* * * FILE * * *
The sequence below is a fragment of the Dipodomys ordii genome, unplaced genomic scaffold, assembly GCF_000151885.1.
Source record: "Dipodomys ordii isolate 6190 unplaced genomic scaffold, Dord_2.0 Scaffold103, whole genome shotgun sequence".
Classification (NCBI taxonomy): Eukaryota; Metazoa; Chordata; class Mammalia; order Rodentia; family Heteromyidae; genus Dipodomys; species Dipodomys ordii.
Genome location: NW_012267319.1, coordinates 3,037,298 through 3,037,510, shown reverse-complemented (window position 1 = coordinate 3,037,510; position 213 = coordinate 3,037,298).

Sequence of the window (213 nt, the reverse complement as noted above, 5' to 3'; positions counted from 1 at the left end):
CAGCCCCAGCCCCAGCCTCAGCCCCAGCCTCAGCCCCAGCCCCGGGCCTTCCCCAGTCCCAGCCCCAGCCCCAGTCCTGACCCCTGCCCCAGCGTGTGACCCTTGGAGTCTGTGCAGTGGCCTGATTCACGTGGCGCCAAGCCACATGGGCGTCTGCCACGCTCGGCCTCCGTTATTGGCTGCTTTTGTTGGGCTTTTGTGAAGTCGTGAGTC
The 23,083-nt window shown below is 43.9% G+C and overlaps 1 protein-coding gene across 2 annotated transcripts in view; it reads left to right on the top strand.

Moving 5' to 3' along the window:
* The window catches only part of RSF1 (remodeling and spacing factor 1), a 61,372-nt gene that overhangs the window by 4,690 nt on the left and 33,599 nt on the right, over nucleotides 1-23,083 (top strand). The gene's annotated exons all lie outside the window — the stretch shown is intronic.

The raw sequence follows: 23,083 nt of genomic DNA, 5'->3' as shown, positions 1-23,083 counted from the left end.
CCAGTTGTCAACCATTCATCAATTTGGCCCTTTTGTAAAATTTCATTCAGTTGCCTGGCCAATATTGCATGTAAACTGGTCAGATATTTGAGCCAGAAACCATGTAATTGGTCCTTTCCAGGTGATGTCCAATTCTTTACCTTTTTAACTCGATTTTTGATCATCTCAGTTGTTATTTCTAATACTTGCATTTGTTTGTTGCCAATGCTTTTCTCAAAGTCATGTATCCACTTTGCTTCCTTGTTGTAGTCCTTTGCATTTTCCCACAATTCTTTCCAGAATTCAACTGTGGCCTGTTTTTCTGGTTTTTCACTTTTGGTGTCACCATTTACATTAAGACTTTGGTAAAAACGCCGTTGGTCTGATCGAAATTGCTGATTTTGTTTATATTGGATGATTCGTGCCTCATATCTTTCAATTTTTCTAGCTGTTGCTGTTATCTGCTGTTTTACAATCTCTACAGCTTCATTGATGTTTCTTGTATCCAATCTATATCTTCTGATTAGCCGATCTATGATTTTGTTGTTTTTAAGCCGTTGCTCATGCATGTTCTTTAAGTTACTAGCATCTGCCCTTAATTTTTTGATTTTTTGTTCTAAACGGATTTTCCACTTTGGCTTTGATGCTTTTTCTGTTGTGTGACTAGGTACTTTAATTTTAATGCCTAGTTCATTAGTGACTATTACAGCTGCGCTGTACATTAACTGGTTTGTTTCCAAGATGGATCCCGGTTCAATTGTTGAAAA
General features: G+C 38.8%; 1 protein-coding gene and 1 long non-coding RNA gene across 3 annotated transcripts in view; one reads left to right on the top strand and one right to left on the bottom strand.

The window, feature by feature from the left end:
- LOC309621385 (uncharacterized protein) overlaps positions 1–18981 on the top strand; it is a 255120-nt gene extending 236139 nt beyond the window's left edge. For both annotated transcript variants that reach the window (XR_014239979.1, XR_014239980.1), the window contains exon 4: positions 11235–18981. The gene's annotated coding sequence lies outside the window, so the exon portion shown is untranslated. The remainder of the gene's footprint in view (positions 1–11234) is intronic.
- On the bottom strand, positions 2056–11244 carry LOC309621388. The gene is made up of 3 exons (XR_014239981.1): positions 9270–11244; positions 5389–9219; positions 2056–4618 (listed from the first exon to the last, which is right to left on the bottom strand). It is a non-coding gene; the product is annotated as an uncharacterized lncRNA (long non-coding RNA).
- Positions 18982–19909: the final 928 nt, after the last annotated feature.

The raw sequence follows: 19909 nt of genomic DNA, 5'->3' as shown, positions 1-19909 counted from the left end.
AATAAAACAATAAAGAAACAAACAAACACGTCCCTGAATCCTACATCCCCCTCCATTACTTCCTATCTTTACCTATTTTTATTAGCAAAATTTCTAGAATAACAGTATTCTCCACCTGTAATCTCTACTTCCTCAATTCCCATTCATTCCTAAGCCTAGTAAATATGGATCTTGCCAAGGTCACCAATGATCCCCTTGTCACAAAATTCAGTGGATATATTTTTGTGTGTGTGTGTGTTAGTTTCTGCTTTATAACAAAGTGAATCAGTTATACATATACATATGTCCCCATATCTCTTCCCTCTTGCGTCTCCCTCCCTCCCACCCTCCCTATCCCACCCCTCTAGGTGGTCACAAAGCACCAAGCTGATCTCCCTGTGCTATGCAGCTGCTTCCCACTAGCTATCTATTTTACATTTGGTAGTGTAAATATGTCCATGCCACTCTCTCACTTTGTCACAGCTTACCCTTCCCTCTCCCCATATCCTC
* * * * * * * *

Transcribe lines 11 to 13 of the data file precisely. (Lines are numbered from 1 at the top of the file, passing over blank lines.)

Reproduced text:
CCAGTTGTCAACCATTCATCAATTTGGCCCTTTTGTAAAATTTCATTCAGTTGCCTGGCCAATATTGCATGTAAACTGGTCAGATATTTGAGCCAGAAACCATGTAATTGGTCCTTTCCAGGTGATGTCCAATTCTTTACCTTTTTAACTCGATTTTTGATCATCTCAGTTGTTATTTCTAATACTTGCATTTGTTTGTTGCCAATGCTTTTCTCAAAGTCATGTATCCACTTTGCTTCCTTGTTGTAGTCCTTTGCATTTTCCCACAATTCTTTCCAGAATTCAACTGTGGCCTGTTTTTCTGGTTTTTCACTTTTGGTGTCACCATTTACATTAAGACTTTGGTAAAAACGCCGTTGGTCTGATCGAAATTGCTGATTTTGTTTATATTGGATGATTCGTGCCTCATATCTTTCAATTTTTCTAGCTGTTGCTGTTATCTGCTGTTTTACAATCTCTACAGCTTCATTGATGTTTCTTGTATCCAATCTATATCTTCTGATTAGCCGATCTATGATTTTGTTGTTTTTAAGCCGTTGCTCATGCATGTTCTTTAAGTTACTAGCATCTGCCCTTAATTTTTTGATTTTTTGTTCTAAACGGATTTTCCACTTTGGCTTTGATGCTTTTTCTGTTGTGTGACTAGGTACTTTAATTTTAATGCCTAGTTCATTAGTGACTATTACAGCTGCGCTGTACATTAACTGGTTTGTTTCCAAGATGGATCCCGGTTCAATTGTTGAAAA
General features: G+C 38.8%; 1 protein-coding gene and 1 long non-coding RNA gene across 3 annotated transcripts in view; one reads left to right on the top strand and one right to left on the bottom strand.

The window, feature by feature from the left end: